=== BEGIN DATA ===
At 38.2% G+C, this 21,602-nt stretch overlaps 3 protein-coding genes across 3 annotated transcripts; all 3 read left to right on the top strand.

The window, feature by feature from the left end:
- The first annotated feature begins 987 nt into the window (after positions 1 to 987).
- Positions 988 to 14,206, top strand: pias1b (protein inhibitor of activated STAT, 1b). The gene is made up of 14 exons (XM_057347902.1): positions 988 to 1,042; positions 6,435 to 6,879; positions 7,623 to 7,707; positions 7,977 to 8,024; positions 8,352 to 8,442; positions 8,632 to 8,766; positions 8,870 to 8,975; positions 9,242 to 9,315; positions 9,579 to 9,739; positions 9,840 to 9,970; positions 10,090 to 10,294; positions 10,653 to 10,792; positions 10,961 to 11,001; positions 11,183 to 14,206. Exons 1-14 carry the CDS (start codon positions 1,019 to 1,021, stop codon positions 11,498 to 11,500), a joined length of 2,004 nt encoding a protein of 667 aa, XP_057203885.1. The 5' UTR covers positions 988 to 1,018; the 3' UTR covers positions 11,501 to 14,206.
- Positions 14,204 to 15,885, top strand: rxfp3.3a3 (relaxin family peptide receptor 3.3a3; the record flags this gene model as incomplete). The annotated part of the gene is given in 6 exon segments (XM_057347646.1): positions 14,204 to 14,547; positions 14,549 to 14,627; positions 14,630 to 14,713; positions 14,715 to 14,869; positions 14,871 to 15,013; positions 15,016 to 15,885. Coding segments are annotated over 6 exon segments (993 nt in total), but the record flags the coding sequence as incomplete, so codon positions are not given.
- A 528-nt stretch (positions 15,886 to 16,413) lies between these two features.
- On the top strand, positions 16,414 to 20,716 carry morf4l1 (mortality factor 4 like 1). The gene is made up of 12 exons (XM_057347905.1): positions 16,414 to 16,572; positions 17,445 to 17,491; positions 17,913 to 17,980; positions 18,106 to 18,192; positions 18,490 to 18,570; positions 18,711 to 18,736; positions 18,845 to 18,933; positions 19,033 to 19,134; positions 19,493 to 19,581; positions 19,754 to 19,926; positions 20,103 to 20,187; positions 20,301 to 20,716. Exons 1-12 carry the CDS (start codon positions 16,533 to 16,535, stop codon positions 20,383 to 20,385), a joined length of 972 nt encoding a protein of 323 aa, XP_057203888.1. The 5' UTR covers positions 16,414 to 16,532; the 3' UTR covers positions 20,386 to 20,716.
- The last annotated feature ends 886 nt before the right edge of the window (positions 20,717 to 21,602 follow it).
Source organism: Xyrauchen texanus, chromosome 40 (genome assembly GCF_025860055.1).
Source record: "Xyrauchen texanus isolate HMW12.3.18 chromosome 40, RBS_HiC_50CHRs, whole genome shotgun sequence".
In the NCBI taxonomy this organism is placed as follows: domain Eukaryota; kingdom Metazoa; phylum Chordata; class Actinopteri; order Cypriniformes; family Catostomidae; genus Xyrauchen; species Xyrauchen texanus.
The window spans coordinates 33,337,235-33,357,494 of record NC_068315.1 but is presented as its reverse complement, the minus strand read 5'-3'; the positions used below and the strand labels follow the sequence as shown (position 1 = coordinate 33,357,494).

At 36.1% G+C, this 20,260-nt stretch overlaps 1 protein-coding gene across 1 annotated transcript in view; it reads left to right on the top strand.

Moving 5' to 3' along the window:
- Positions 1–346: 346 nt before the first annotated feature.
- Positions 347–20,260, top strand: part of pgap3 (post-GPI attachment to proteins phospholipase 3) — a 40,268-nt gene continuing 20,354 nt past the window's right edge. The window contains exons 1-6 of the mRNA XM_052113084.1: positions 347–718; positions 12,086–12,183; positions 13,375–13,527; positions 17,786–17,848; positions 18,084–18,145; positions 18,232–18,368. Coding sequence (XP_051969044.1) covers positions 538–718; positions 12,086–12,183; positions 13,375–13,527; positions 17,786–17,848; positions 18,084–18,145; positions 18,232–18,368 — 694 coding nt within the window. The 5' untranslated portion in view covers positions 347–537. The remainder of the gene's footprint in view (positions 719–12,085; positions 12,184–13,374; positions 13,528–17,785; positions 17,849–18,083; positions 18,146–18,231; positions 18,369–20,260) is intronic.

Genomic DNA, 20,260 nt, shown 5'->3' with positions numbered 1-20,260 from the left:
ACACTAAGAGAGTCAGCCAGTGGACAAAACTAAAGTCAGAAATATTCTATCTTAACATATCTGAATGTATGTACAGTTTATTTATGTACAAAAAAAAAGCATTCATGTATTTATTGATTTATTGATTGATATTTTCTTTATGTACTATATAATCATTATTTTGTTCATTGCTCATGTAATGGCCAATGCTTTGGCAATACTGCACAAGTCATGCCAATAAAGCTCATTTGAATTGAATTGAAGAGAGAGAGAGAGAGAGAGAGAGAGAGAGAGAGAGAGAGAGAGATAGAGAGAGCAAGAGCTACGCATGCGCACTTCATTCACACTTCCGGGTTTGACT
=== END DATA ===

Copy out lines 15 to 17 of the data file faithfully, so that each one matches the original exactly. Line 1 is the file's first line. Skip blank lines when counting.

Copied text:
- Positions 1–346: 346 nt before the first annotated feature.
- Positions 347–20,260, top strand: part of pgap3 (post-GPI attachment to proteins phospholipase 3) — a 40,268-nt gene continuing 20,354 nt past the window's right edge. The window contains exons 1-6 of the mRNA XM_052113084.1: positions 347–718; positions 12,086–12,183; positions 13,375–13,527; positions 17,786–17,848; positions 18,084–18,145; positions 18,232–18,368. Coding sequence (XP_051969044.1) covers positions 538–718; positions 12,086–12,183; positions 13,375–13,527; positions 17,786–17,848; positions 18,084–18,145; positions 18,232–18,368 — 694 coding nt within the window. The 5' untranslated portion in view covers positions 347–537. The remainder of the gene's footprint in view (positions 719–12,085; positions 12,184–13,374; positions 13,528–17,785; positions 17,849–18,083; positions 18,146–18,231; positions 18,369–20,260) is intronic.

Genomic DNA, 20,260 nt, shown 5'->3' with positions numbered 1-20,260 from the left: